Diamond-Blackfan Anemia or DBA results from mutations in a gene on chromosome 19 (in most cases). Mutations in the ribosomal protein S19 affects the ability of blood cells to make protein and causes low numbers of red blood cells. DBA patients are dependent on blood transfusions, but some are cured, to some extent at least, by bone marrow transplants. Unfortunately, some DBA patients have severe side effects from bone marrow transplants, which means that bone marrow transplants are not a panacea for all DBA patients.
Fortunately, Michell J. Weiss and his colleagues at the Children’s Hospital of the Philadelphia (CHOP) have used human induced pluripotent stem cells (iPSCs) to study DBA at the molecular level and even develop the beginnings of a cure for DBA patients. Weiss collaborated with Monica Bessler, Philip Mason, and Deborah French, all of whom work at CHOP.
Remember that red blood cells are made inside the bone marrow of the patient by hematopoietic stem cells (HSCs). HSCs divide to renew themselves, and to produce a daughter cell that will differentiate into one of several different types of blood cells. As a kind of gee-wiz number, a healthy adult person will produce approximately 10–10 (100 billion to 1 trillion) new blood cells are produced daily in order to maintain steady state levels in the peripheral circulation.
In DBA patients, the bone marrow is empty of red blood cells. In order to get a better idea why, Weiss and his team isolated fibroblasts from the skin of DBA patients, and used genetic engineering techniques to convert them into iPSCs. When Weiss and his group tried to differentiate these iPSCs derived from DBA patients into red blood cells, they were not able to make normal red blood cells. However, Weiss and his colleagues used different genetic engineering techniques to fix the mutation in these iPSCs. After fixing the mutation, these cells could be differentiated into red blood cells. This experiment showed that it is possible to repair a patient’s defective cells.
This is a proof-of-principle experiment and there are many hurdles to overcome before this type of experiment can be done in the clinic to DBA patients. However, these iPSCs can play a vital role in deciphering some of the mysteries surrounding this disease. For example, two family members may have exactly the same mutation, but only one of them shows the disease whereas the other does not. Since iPSCs are specific to the patient from whom they were made, Weiss and his group hope to compare the molecular differences between them and understand the difference in expression of this disease.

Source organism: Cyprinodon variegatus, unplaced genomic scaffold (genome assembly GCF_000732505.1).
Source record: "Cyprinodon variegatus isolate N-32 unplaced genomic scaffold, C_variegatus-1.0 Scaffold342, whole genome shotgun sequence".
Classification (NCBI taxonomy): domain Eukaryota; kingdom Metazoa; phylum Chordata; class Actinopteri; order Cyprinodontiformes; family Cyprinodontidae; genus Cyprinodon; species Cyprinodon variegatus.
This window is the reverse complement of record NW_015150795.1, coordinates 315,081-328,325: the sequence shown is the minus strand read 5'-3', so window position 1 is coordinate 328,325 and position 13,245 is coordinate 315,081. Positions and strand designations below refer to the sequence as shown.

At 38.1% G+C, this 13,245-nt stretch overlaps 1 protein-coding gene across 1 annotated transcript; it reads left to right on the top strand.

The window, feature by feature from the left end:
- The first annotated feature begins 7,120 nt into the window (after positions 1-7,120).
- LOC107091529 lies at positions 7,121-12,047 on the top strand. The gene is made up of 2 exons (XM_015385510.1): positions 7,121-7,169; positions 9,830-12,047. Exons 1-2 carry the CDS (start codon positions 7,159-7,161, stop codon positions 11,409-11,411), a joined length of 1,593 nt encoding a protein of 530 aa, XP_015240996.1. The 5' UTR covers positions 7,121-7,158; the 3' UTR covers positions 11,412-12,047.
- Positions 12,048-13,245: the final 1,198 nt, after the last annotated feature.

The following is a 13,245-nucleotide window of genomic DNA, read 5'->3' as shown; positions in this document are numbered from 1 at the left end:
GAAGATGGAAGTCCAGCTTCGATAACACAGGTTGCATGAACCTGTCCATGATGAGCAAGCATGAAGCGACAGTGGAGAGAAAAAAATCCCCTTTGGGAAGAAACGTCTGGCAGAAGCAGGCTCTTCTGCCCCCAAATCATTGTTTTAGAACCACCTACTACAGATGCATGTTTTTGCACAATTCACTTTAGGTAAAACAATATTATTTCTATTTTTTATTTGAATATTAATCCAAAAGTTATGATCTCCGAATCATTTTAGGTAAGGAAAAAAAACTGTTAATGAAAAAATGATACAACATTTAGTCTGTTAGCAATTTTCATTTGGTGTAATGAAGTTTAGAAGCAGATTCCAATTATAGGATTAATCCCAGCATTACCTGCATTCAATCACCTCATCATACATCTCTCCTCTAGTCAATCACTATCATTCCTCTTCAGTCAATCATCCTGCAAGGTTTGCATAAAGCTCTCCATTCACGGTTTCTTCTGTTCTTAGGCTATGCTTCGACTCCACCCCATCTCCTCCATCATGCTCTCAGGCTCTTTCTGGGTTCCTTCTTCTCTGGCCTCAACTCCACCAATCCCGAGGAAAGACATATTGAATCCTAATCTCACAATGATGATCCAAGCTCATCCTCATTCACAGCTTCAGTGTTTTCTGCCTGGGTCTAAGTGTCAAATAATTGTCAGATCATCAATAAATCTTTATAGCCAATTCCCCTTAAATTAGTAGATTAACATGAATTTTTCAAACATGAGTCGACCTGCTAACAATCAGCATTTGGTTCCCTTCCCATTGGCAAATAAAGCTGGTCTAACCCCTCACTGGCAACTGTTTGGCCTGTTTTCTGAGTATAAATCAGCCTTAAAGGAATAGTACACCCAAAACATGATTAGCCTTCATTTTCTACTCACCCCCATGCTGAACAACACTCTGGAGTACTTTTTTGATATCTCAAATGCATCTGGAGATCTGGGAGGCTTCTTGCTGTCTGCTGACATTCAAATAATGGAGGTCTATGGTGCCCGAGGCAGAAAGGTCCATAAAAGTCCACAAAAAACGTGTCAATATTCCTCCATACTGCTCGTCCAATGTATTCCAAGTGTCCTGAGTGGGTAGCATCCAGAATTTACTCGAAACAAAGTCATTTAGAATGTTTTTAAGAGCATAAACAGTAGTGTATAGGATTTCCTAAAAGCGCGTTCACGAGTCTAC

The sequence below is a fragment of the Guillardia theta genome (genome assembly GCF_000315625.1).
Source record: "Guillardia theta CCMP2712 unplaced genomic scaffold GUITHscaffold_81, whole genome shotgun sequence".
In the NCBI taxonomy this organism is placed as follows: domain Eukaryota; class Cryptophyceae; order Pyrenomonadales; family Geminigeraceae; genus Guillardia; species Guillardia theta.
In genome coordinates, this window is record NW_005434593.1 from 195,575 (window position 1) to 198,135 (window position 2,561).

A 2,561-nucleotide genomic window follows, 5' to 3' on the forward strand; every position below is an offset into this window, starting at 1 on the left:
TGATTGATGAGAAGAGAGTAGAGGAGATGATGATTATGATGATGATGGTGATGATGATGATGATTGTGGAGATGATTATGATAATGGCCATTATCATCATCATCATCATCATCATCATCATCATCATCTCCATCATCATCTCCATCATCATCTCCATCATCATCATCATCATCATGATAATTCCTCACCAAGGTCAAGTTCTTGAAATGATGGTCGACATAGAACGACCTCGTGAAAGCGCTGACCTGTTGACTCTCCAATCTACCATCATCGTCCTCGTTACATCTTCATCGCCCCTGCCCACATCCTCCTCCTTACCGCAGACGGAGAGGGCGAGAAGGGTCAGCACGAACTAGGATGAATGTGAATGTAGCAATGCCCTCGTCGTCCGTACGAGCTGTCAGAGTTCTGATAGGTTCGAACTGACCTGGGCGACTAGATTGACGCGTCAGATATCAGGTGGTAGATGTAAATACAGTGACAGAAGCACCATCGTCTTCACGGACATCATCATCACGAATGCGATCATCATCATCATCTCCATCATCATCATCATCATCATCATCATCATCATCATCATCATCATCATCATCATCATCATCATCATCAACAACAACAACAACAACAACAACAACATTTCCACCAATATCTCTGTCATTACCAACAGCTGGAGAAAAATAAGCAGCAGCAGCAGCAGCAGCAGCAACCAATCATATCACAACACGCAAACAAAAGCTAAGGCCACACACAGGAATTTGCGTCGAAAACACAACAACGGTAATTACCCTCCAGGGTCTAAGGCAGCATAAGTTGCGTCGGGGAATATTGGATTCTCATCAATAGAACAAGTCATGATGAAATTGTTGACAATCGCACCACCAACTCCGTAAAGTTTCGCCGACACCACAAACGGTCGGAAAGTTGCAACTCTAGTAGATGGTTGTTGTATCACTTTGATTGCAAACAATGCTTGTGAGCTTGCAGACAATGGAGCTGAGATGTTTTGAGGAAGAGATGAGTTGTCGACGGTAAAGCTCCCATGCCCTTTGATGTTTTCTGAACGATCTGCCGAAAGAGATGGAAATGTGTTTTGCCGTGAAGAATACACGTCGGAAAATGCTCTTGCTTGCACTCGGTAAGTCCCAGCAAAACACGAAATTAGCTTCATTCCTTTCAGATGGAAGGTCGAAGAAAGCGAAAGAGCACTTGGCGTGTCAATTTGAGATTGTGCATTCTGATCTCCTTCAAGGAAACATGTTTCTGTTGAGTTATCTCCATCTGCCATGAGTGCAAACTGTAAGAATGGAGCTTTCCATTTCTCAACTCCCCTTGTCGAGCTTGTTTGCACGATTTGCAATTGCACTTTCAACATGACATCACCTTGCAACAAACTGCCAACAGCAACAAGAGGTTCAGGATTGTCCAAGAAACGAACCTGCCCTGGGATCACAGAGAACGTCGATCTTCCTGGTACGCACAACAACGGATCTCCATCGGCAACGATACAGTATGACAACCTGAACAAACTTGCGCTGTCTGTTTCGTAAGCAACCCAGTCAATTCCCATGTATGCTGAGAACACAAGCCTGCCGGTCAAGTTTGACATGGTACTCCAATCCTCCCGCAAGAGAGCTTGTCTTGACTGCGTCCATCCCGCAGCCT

Also, these cells offer a long-lasting model system for testing new drugs or gene modifications that may offer new treatments that are personalized to individual patients.
Weiss and his research group used this same technology to test drugs for the often aggressive childhood leukemia, JMML or Juvenile Myelomonocytic Leukemia. Once again, iPSCs were made from JMML patients and differentiated into myeloid cells, which divided uncontrollably just as the original myeloid cells from JMML patients.
Weiss and his colleagues used these cells to test two drugs, both of which are active against JMML. One of them is an inhibitor of the MEK kinase that was quite active against these cells. This illustrates how iPSCs can be used to test personalized treatment regimes for patients.
The stem cell core facility at CHOP is also in the process of making iPCS lines for several inherited diseases: dyskeratosis congenita, congenital dyserythropoietic anemia, thrombocytopenia absent radii, Glanzmann’s thrombasthenia, and Hermansku-Pudlak syndrome.
The even longer term goal is the use these lines to specifically study the behavior of such cells in culture and under certain conditions, test various drugs on them, and to develop treatment strategies on them as well.